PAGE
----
Indian telecom sector…2G auctions a missing firework: CARE
Subsequently the Empowered Group of Ministers lowered the reserve price by around 20%, which is still higher for the debt-ridden telecom operators struggling to bring their bottomline in green.
In the last couple of years, Indian telecom sector has been affected by the ongoing policy paralysis and regulatory overhang. In February 2012, the Supreme Court of India cancelled 122 telecom licenses issued in 2008 when spectrum was allotted bundled with a license, allocated on a first-cum-first-serve basis. The Supreme Court’s order paved the way for auction-determined pricing for spectrum going forward. As directed by the Apex Court, TRAI came out with a base price for the available spectrum which was more than 10 times expensive than the price paid earlier by the operators. Subsequently the Empowered Group of Ministers lowered the reserve price by around 20%, which is still higher for the debt-ridden telecom operators struggling to bring their bottomline in green. The 2G auctions held during 12-14 November, 2012, witnessed a lukewarm response.
Following are the key highlights of the auctions:
- There was no bidder for spectrum in the CDMA space.
- In the GSM space, out of the proposed 390 MHz of spectrum sale, only 35% was sold in the auction process. Key circles like Delhi, Mumbai, Karnataka and Rajasthan witnessed no takers.
- Out of the 11-12 players in each circle, only 5 turned up for the auctions. There was no pan-India bidder.
- Out of the 18 circles that witnessed the bids, winning price did not exceed the reserve price in 17 circles. Winning price exceeded by 9% in the Bihar circle.
- Government could mop-up only Rs. 94 billion out of the total target of Rs. 400 billion. Even the Rs. 94 billion of payment will be paid in a staggered manner.
- Government is planning to re-auction the remaining unsold spectrum before the end of FY 2013.
- The Supreme Court of India has asked the government to clarify why the entire spectrum cancelled during Feb. 2012 was not put for auction.
- The auctions turned out to be a non-event for incumbent operators like Bharti that applied for one block that too in Assam circle and other players like Rcom, Tata Teleservices, Aircel, BSNL, MTNL stayed away from the auctions. The only incumbent player that participated aggressively was Vodafone, which acquired spectrum in 14 circles.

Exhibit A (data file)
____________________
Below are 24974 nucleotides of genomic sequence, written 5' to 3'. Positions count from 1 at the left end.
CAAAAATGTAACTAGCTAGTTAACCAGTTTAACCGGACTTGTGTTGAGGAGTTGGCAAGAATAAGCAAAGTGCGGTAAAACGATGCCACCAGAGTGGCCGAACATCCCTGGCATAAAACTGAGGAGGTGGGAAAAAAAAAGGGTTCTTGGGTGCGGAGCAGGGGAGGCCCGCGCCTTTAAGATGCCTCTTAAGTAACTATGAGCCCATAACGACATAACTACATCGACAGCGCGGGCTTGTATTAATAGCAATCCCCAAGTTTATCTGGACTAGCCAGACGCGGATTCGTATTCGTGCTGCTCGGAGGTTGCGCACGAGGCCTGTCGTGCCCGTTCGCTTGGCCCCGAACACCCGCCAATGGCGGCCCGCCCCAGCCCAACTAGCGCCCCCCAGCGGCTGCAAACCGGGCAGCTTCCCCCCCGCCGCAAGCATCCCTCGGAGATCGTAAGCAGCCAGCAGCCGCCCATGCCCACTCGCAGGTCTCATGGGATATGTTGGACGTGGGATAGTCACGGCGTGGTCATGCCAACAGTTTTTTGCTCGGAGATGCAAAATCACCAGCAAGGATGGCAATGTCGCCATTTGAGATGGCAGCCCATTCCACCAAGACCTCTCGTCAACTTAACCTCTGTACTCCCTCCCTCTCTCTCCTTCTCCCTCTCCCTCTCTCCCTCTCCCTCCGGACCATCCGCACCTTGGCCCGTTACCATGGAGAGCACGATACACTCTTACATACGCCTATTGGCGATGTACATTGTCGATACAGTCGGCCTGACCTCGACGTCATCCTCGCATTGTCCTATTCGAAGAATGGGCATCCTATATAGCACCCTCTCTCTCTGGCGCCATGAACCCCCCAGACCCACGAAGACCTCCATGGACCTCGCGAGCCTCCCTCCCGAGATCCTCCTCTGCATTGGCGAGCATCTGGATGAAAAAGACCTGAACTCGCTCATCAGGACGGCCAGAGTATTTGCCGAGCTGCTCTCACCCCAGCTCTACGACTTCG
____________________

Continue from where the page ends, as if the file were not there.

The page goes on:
Telewings’ was very selective in the bidding as it applied for only 6 circles from its earlier indication of 9 circles. Idea regained its cancelled spectrum in 7 circles and applied for one block in Bihar circle.
Videocon applied for spectrum in 6 circles, 4 of which lie in Category B, leading to lower cash outgo as compared to Telewings.
Results of Spectrum Auction (Nov. 2012)
|Operator||Circles in which operator||Total Circles||Payout (Rs. Mn)|
|participated in the auction|
|Metro||Circle A||Circle B||Circle C|
2G Auction Paves the way for Consolidation The higher reserve price of Rs. 140 billion for 5 MHz spectrum compared to Rs. 16.5 billion paid by the operators in 2008 proved to be an inhibitor, attracting far lower number of bids than expected. Out of the 8 telecom operators whose licenses were cancelled by the apex court, Etisalat and S-Tel decided to shut their shops in India whereas only Telenor (under the new name ‘Telewings’), Videocon and Idea decided to participate in the auction. Tata Teleservices, Loop Telecom and Sistema refrained from the auction process. Also, the new participants Telewings and Videocon limited their bids to 6 circles each, none of which was in Metro circles.
- This auction ascertained that the operators are not willing to buy the spectrum at any price unlike the previous 3G and BWA auctions, which might force the government to rethink while pricing the future auctions in 900 MHz while refarming and also during other auctions.
- Limited participation and modest spends by the operators are good for the industry which is yet to recover from the debt burdens of 3G and BWA auction outgo. Except one circle, there was no over-bidding over and above the reserve price.
- Failed bids in the Delhi, Mumbai, Karnataka and Rajasthan circles will lead to no price discovery for the spectrum in those circles which will be a hurdle for the refarming and one-time fees. Government will have to re-think on reducing the reserve price in these circles if it wants to attract bids in these circles in the next round of auctions.
- Selective participation by the new entrants would lead to highly awaited consolidation in some of the circles reducing the price war that eroded the profitability of the telecom industry.
- Government failed to achieve its fiscal target of Rs. 400 billion of cash inflow from the spectrum auctions. Considering the staggered payment with only 1/3rd payment expected in the 1st year and outgo related to refund of fees from 2008 allocation of licenses, government is expected to garner insignificant amount in the first year.
- The Supreme Court has asked for clarification on why the government did not auction the available spectrum pertaining to cancelled licenses. Also, there are few other pending litigations like the curative petition filed by Sistema.
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